Law Commission suggests legislation is not keeping pace with social change.
What do Friends, How I Met Your Mother, Rules of Engagement and The King of Queens have in common? Apart from being excellent US comedies (though let’s not talk about the How I Met Your Mother finale), they all have central characters who deal with fertility issues.
Given the emotional toll fertility issues can have on a couple, I’m always (pleasantly) surprised that US comedy scriptwriters are not afraid to tackle such an important subject.
It’s also why my eyes immediately veered towards the word ‘surrogacy’ in the Law Commission’s varied list of potential projects that could form part of its 13th programme of work.
Identifying surrogacy as an area of law where reform may be required, the commission asks if the law governing surrogacy is keeping pace with social change.
Speaking to fertility lawyer Natalie Gamble, of Hampshire firm Natalie Gamble Associates, the answer appears to be an emphatic ‘no’.
‘The world has changed significantly,’ Gamble says. ‘People all around the world are crossing borders to find a surrogate.’
Gamble’s firm has been pushing for surrogacy law reforms for several years.
The Human Fertilisation and Embryology Act 1990, which was updated in 2008, makes the woman who gives birth (the surrogate) and her spouse (the surrogate’s husband/wife), the legal parents of a child. The intended parents can apply for a parental order after their child is born to make them the legal parents if they meet certain criteria.
My eyes immediately veered towards the word surrogacy in the Law Commission’s varied list of potential projects
According to a parliamentary briefing paper produced by Natalie Gamble Associates and non-profit UK surrogacy agency Brilliant Beginnings, the process takes between six to nine months.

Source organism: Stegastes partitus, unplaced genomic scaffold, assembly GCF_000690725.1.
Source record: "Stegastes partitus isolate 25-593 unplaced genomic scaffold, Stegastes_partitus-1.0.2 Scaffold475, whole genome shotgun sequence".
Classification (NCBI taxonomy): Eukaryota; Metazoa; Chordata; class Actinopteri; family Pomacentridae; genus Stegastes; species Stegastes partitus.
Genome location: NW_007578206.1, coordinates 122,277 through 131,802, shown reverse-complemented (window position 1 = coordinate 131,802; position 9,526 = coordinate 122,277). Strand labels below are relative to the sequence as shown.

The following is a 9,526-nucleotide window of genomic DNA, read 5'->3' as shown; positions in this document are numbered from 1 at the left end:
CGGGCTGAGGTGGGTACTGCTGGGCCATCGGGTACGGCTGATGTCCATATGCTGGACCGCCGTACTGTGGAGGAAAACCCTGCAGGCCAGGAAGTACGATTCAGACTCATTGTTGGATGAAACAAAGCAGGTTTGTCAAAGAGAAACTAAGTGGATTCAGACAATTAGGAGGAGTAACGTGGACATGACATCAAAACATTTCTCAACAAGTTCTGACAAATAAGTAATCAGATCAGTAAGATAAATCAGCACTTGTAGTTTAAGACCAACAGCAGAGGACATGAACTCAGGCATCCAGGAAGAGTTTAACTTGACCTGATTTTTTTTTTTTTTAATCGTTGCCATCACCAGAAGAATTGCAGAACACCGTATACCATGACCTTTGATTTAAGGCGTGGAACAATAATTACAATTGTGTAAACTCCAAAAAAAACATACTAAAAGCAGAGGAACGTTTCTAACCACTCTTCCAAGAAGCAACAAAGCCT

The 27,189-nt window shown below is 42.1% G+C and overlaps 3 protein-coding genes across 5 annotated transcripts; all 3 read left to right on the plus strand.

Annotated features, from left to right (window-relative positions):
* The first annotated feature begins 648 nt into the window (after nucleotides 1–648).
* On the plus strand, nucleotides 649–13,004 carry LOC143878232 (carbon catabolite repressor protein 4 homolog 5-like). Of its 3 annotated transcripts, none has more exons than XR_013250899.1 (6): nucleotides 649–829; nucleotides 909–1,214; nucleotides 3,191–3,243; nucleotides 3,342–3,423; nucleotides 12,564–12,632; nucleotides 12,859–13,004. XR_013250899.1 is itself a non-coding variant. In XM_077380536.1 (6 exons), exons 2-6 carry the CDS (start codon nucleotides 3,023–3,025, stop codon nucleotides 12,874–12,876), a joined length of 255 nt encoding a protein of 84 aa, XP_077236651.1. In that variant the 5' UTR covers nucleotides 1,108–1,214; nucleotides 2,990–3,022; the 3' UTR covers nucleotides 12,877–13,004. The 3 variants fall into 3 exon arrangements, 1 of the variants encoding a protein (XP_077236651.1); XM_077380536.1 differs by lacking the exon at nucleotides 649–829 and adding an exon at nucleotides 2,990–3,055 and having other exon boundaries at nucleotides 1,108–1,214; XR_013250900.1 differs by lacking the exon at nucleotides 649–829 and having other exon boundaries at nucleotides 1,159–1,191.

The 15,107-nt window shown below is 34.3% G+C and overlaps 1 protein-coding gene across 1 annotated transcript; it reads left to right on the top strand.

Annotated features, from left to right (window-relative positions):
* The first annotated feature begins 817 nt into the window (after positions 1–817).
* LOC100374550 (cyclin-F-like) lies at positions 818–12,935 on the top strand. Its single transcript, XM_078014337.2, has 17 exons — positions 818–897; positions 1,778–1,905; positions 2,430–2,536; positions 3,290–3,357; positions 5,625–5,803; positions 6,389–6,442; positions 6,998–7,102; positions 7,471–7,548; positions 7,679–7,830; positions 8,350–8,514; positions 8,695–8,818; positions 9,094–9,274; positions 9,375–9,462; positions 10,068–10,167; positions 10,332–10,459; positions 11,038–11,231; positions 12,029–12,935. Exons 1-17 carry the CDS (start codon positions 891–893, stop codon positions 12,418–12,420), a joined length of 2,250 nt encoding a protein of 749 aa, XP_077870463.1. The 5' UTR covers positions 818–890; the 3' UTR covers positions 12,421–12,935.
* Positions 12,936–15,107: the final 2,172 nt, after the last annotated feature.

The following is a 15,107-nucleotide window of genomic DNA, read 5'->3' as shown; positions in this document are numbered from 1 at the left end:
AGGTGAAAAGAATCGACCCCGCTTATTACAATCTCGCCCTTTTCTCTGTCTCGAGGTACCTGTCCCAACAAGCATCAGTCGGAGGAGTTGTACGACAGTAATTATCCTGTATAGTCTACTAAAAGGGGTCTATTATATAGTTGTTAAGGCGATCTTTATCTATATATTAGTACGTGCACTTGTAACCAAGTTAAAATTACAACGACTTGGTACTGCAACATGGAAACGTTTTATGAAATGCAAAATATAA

‘The mechanism was tacked on to the law as a last-minute amendment at a time when surrogacy was rare. There was virtually no parliamentary debate on the detail,’ the paper states.
The parental order process for reassigning parentage after the birth is problematic, with restrictive and outdated criteria which are assessed in hindsight, it adds.
‘The law is simply unfit to deal with the modern realities of diverse surrogacy experience, and as a result the courts have stretched the rules to make orders crucial to safeguard children’s welfare. This has made the current law unclear and artificial.’
Gamble is not surprised that surrogacy has made it to the commission’s shortlist of potential projects, citing Re Z (A Child) (No 2)  EWHC 1191.
There is no power for the court to make a parental order in favour of a single person (as opposed to a couple), which led Sir James Munby, president of the Family Division, to make a formal declaration of incompatibility with the Human Rights Act earlier this year.
Gamble says there have been 20 declarations of incompatibility made in UK law; 19 resulted in a change to legislation.
‘They’re really significant decisions,’ she says. ‘Parliament cannot really effectively ignore that ruling.’
Figures suggest surrogacy is on the rise. Gamble says 295 parental orders were made last year, compared to around 50 five or six years ago.
But the figures do not tell the whole story, she adds. ‘A lot of people will go overseas for surrogacy and never apply [for a parental order]. It’s difficult to know how many people are not going through the proper legal processes.’
The commission’s consultation on its next programme of work closes on 31 October.
Monidipa Fouzder is a Gazette reporter